Faced with the prospect of a spirited challenge from the Bharatiya Janata Party in the assembly polls due next year, the Trinamool Congress government in West Bengal has loosened its purse strings to extend help to Hindu priests, as it seeks to debunk accusations of minority appeasement.
The Mamata Banerjee government's move to grant Rs 1,000 monthly allowance and free housing to 8000 Brahmin priests is being seen by many as an attempt to shed its pro-Muslim image.
Banerjee, who has repeatedly been accused of 'minority appeasement' by the BJP, had shown her government's benevolence towards the minority community, extending monetary benefits to the Muslim clergy.
The Imams of Mosques and Muezzins, who call the devout Muslims for prayer, get a monthly allowance of Rs 2,500 and Rs 1,500 every month. The arrangement was made in 2012, a year after Banerjee stormed to power defeating the Left Front with the solid backing of Muslims, who constitute around 30 per cent of the state's population.
The Calcutta high court had in 2013 dubbed the government's decision on the Muslim clergy's emoluments as 'unconstitutional and against public interest'.
The Banerjee government, however, did not revoke its decision and created a separate fund under the Wakf Board for the upkeep of the properties that it held. The fund also took care of the emoluments of the Imams and Muezzins.
With the minorities, particularly Muslims, extending unflinching support to her, the Bengal leader now ostensibly wants to court a sizeable section of the Hindu voters.
BJP chief J P Nadda, while addressing BJP workers in West Bengal recently, had called the Mamata government anti-Hindu.
Prashant Kishor, the poll strategist who once helmed the election campaign for Narendra Modi when the latter was the Gujarat chief minister, and later when he made a successful bid for prime ministership, is now advising Banerjee.
Close watchers of West Bengal's political scene say Kishor's team advised Banerjee to hold a 'Brahmin Sammelan' and provide sops to Hindu priests.
"Kishor and his team have diligently worked for spreading information about Mamata Banerjee's commitment to inclusive politics and policies," a senior TMC leader said.
A BJP leader, speaking on condition of anonymity, insisted the TMC government's support for Brahmin priests was aimed at denting the saffron party's Hindu support base, and not out of concern for the majority community.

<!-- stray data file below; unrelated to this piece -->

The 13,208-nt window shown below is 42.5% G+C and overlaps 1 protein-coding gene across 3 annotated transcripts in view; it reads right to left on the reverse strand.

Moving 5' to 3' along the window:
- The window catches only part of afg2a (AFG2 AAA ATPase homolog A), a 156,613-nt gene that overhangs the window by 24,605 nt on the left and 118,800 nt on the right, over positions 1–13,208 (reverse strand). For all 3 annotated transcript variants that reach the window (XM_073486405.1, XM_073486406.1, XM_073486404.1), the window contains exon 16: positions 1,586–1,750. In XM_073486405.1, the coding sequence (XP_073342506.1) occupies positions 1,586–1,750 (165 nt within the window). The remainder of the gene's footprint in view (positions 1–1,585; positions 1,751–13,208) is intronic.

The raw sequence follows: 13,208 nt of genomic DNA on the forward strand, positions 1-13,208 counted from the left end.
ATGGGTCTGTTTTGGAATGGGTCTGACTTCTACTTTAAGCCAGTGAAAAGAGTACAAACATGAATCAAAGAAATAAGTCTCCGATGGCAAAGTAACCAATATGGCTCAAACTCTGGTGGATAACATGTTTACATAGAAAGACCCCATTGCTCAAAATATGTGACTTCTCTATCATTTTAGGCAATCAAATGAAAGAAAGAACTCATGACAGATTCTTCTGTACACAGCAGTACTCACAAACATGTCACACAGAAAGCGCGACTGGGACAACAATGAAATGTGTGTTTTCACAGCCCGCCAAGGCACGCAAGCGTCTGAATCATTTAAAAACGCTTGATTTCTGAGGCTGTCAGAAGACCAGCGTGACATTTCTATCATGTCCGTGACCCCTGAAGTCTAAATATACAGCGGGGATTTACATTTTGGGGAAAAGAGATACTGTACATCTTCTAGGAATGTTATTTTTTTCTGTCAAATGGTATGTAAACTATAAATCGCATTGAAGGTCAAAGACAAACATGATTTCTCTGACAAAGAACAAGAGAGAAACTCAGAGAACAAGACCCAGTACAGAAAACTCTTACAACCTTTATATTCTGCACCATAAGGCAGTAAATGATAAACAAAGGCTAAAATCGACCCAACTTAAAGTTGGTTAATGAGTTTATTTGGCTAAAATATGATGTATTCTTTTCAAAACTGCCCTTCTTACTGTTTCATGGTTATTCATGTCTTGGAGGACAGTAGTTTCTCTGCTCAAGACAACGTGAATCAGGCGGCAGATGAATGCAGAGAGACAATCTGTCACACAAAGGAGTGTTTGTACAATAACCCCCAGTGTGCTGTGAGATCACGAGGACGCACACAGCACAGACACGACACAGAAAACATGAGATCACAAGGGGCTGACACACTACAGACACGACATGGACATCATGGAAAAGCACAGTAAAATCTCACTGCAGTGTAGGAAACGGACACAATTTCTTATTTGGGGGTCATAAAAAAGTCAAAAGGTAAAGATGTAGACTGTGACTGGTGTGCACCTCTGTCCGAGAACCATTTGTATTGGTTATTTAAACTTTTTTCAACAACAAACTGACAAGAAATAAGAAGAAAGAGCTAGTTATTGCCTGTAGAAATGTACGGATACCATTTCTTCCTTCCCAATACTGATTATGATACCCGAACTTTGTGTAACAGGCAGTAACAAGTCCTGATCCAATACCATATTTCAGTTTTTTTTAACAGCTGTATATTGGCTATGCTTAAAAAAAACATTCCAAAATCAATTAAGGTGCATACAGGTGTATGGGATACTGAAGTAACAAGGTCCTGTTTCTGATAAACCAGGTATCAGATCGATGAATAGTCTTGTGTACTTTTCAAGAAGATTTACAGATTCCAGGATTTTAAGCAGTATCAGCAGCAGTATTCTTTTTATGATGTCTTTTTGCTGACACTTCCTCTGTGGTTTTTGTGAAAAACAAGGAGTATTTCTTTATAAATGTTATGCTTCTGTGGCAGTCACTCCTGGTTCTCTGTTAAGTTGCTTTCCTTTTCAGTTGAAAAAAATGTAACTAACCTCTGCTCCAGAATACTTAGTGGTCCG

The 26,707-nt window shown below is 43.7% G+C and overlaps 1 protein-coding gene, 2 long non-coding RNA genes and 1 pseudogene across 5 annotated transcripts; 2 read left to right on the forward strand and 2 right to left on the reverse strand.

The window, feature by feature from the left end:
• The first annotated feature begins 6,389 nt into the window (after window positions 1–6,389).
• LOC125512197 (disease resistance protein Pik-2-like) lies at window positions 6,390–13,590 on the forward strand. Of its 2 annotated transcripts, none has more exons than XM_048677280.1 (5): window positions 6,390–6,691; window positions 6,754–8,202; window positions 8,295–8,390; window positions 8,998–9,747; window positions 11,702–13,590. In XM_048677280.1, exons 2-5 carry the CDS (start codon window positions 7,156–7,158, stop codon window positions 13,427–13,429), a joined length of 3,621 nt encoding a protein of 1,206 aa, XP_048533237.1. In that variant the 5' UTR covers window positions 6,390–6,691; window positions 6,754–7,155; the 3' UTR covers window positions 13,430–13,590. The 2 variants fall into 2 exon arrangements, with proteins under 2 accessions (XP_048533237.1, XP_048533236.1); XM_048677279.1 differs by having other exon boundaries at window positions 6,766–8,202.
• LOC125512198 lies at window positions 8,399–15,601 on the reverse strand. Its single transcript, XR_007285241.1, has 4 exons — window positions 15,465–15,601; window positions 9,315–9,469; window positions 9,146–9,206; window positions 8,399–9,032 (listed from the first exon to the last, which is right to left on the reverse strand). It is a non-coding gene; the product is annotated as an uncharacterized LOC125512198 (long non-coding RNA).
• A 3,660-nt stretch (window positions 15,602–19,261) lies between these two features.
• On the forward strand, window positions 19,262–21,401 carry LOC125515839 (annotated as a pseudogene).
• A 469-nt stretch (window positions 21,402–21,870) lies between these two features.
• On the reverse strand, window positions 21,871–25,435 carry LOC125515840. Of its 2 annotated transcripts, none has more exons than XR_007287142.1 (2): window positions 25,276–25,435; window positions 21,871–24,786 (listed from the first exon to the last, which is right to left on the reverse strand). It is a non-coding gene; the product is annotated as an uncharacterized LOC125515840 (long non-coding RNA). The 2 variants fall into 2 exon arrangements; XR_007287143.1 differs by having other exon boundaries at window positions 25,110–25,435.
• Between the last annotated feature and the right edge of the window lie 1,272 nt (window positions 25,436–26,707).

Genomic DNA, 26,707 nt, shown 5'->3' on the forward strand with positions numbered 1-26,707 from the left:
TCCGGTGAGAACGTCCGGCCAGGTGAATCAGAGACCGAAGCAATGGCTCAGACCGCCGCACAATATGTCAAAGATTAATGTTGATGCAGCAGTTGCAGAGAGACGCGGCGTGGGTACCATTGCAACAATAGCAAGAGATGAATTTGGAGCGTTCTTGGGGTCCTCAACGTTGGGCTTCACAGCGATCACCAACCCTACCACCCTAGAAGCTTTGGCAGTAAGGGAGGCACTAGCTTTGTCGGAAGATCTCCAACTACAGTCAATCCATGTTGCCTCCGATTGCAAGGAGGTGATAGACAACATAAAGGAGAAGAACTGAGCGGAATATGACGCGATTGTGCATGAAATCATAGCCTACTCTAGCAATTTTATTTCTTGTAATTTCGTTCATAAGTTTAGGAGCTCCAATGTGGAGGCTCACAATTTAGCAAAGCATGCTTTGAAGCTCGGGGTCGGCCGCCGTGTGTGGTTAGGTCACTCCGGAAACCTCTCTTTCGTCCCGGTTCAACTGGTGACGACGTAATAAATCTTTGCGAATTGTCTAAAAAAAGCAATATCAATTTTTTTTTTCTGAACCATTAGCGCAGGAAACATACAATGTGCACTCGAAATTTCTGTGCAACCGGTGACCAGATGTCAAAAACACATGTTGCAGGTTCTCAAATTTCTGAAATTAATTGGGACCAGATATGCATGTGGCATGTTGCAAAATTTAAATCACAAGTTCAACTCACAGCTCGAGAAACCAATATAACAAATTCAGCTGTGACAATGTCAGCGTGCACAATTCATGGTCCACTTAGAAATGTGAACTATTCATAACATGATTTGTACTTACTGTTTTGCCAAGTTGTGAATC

The TMC, however, rubbished the allegation.
"We don't believe in communal politics, unlike the BJP. We aim to help people and communities in distress. The party has no religious agenda," senior TMC leader and MP Saugato Roy told PTI.
Some in the TMC, however, said the party's overture to Brahmins was aimed at neutralising the alleged BJP campaign that the state's ruling party was against Hindus.
"The BJP has been trying to project us as an anti-Hindu force. Their members have been trying to pitch themselves as champions of Hindutva. So we wanted to reach out to the masses, especially the Hindu community, with the message that we believe in inclusive growth," a senior TMC leader said, wanting not to be named.
He acknowledged that the party had suffered as the BJP made deep inroads even in its strongholds in the Lok Sabha polls last year.
"The allegations that we are anti-Hindu have done a lot of damage to the party during the 2019 Lok Sabha polls. We need to change that impression but, at the same time, we can't alienate the minorities. We need to fix these gaps and regain the lost ground before the 2021 assembly polls," he said.
In a stunning performance the BJP had won 18 of the state's 42 Lok Sabha seats in the last general elections, while the TMC clinched 22. The BJP also bagged an impressive 41 per cent of the vote share. The TMC's tally shrunk from 34 seats in 2014 to just 22.
"I-PAC (Kishor's organisation) has assessed the situation in Bengal and provided inputs for restructuring our strategy. This attempt to reach out to the Brahmins is a part of the revised plan," a top TMC leader said.
West Bengal has been riven by communal strife over the last few years.
Scores of incidents of communal clashes have been reported over the last decade, leading to polarisation of voters along religious lines.
The TMC and the BJP have been the beneficiaries of the communal strife that left the largely secular polity of the state in the dumps, with the Communist Party of India (Marxist)-led Left front that ruled the state for over three decades, and the Congress, relegated to the margins.
Biswanath Chakraborty, a political analyst, said the TMC, if it retains its minority support base, while also clinching a share of the Hindu votes that would have otherwise gone to the BJP, it could pull off a surprise win, or at least be in an advantageous position against its saffron challenger.
The Rashtriya Swayamsevak Sangh had recently scoffed at the Mamata Banerjee government over efforts to court the influential Brahmin community.
BJP general secretary and its minder for West Bengal Kailash Vijayvargiya had called it a 'poll gimmick' that will not yield any favourable result for the TMC.
"What took the TMC government so long to think about Hindu priests? It is only because assembly polls are approaching that such sops are being distributed. The TMC government, otherwise, works for only 30 per cent of the population in the state," Vijayvargiya had said, apparently referring to the TMC's Muslim support base.